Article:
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Often it's the tiniest organisms that do the most harm. One example is microscopic algae, which can grow rapidly to form harmful algal blooms . Such blooms (some are called "red tides") create unhealthy...
Over the past several decades, Florida’s coastal wetlands have been changing...
“Sea grapes” may sound like something Poseidon would snack on, and not a killer...
The open ocean is surprisingly barren to the naked eye. Every now and again you...

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This beautiful bromeliad, also called an air plant because it gets its nutrients and water from the air, is a flowering plant in the pineapple family. All of them are epiphytes, meaning they get their support from and grow on...
Sargassum fluitans , a.k.a. “Gulfweed,” forms dense clumps up to the size of...
Many species of pink coralline algae cover a reef surface in the Southern...

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Around 100 million years ago, grass from land adapted to live and reproduce while submerged in seawater—the modern-day...

The Ocean Blog

Closest to the seeps, where the pH is lowest and the water is most acidic, corals no longer grow. Instead there are sand, rubble and seagrasses that are able to survive. Read more about how reef...
Macroscopic algae ( Ventricaria ventricosa ), also known as "bubble algae" or "sea pearl," is widespread algal species that can withstand low light. Each of the bubbles is a single cell, making it...
A strain of this green seaweed, native to the Indian and Pacific Oceans, escaped public and private aquariums in California, Japan, Australia, and Monaco. It has spread widely in the Mediterranean,...
It is a well-known fact that for animals living in the deep sea, food can be scarce. The food that is around usually rains down from above as dead animals and organic particles from plankton living...
An invasive strain of the plant Phragmites australis dominates this Chesapeake Bay wetland. The plant can easily grow up to 3 meters (9.8 feet) tall and alter coastal ecosystems. Scientists at the...
The bright, brilliant swirls of blue and green seen from space are a phytoplankton bloom in the Barents Sea. Phytoplankton can bloom like this, rapidly growing and reproducing, because of a sudden...
Hardy head silversides ( Atherinomorus lacunosus ) are abundant fish in shallow water seagrass meadows throughout the Indo-Pacific that often form shoals. They feed primarily on zooplankton and small...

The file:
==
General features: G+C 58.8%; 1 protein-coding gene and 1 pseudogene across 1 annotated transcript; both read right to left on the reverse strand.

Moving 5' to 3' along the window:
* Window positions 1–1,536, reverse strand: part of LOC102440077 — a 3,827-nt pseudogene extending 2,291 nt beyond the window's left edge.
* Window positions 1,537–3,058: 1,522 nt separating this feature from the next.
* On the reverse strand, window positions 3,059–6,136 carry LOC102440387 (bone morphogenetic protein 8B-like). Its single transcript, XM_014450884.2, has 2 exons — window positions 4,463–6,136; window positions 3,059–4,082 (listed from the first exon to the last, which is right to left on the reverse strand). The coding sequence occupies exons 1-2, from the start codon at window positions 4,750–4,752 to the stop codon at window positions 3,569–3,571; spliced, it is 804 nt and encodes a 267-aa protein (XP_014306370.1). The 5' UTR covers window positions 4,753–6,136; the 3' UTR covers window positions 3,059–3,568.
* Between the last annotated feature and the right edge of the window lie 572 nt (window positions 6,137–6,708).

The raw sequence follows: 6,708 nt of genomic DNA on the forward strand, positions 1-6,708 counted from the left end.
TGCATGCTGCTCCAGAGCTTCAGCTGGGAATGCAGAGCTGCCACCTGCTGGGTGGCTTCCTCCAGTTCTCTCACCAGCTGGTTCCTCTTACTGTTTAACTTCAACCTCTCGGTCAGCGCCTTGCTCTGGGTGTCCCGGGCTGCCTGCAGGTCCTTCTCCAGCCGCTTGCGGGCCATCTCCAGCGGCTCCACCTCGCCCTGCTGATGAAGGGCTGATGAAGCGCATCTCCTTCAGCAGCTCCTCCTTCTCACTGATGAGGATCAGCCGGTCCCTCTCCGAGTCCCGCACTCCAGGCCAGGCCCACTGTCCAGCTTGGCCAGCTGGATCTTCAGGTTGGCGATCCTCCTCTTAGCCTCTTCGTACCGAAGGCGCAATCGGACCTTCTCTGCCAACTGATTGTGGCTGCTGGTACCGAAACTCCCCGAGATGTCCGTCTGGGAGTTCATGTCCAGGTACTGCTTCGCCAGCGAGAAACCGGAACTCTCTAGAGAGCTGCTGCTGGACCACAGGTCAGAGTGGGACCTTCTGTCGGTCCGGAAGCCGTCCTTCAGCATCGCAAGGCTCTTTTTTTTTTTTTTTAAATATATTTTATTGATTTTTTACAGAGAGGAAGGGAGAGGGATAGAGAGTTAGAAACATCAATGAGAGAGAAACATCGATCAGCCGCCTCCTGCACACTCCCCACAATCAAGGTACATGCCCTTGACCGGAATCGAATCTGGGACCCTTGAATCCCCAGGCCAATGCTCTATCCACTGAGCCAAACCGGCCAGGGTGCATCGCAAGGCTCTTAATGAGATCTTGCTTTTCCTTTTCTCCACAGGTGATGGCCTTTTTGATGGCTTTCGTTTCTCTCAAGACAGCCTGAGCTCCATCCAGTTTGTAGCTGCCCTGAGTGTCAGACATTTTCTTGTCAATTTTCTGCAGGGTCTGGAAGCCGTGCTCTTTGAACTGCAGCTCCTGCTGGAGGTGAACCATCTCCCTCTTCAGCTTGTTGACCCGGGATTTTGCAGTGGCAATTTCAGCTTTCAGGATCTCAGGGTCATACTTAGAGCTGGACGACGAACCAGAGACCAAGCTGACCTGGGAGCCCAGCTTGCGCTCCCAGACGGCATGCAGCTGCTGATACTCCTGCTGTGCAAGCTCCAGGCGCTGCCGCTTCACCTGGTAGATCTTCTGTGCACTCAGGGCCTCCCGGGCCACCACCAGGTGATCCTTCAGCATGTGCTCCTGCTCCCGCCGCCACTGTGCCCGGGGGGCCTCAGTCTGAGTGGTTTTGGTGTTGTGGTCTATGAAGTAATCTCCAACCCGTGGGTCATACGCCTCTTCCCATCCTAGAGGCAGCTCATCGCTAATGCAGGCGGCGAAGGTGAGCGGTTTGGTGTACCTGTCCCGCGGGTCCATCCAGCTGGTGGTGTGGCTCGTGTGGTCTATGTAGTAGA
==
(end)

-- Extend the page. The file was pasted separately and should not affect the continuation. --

Stare at a tide pool and you will often see a crust of pink coating the bottom. No, this is not bubblegum from some careless teenager’s shoe: it’s a stony kind of seaweed that, like other seaweeds,...
“Sea grapes” may sound like something Poseidon would snack on, and not a killer algae. Yet Caulerpa racemosa var. cylindracea poses a serious threat to marine life. Spread by the bilge water of boats...
Sargassum fluitans , a.k.a. “Gulfweed,” forms dense clumps up to the size of a beach ball that slowly rotate as they drift. The fronds are quite dense, but if you look carefully, sometimes you can...
Squids, octopuses and cuttlefish, such as this Australian Giant Cuttlefish ( Sepia apama ), compose just one group of animals that call seagrass beds home. Clams and worms bury themselves in the mud...
The invasive reed Phragmites australis can create new plants through seeds (shown here) or underground rhizomes. Scientists at the Smithsonian Environmental Research Center have discovered that seeds...
Around 100 million years ago, grass from land adapted to live and reproduce while submerged in seawater—the modern-day seagrasses. This sea invasion by land plants happened four separate times,...
Algae has overtaken this coral reef off heavily populated Kiritimati, or Christmas Island. Few fish swim in the murky waters. The causes include pollution, overfishing, and increased water...
Both humans and sea lions get sick from eating fish and shellfish that have been feeding on harmful toxic algae. Studying the sick sea lions brings scientists closer to understanding and preventing...
California is known for it’s lovely beaches, good food, and sloping hills. But take a dive into the colder waters, and discover a new type of wonder: the California kelp forest. The kelp forests are...
For more than two centuries, Boston Harbor has been a dumping ground. In 1773, colonists famously dumped shiploads of tea to protest taxes. But in recent decades, the harbor has received less tea and...
Many species of pink coralline algae cover a reef surface in the Southern Line Islands. Often unnoticed, these pink algae crusts help to cement coral reefs together, providing extra support and...
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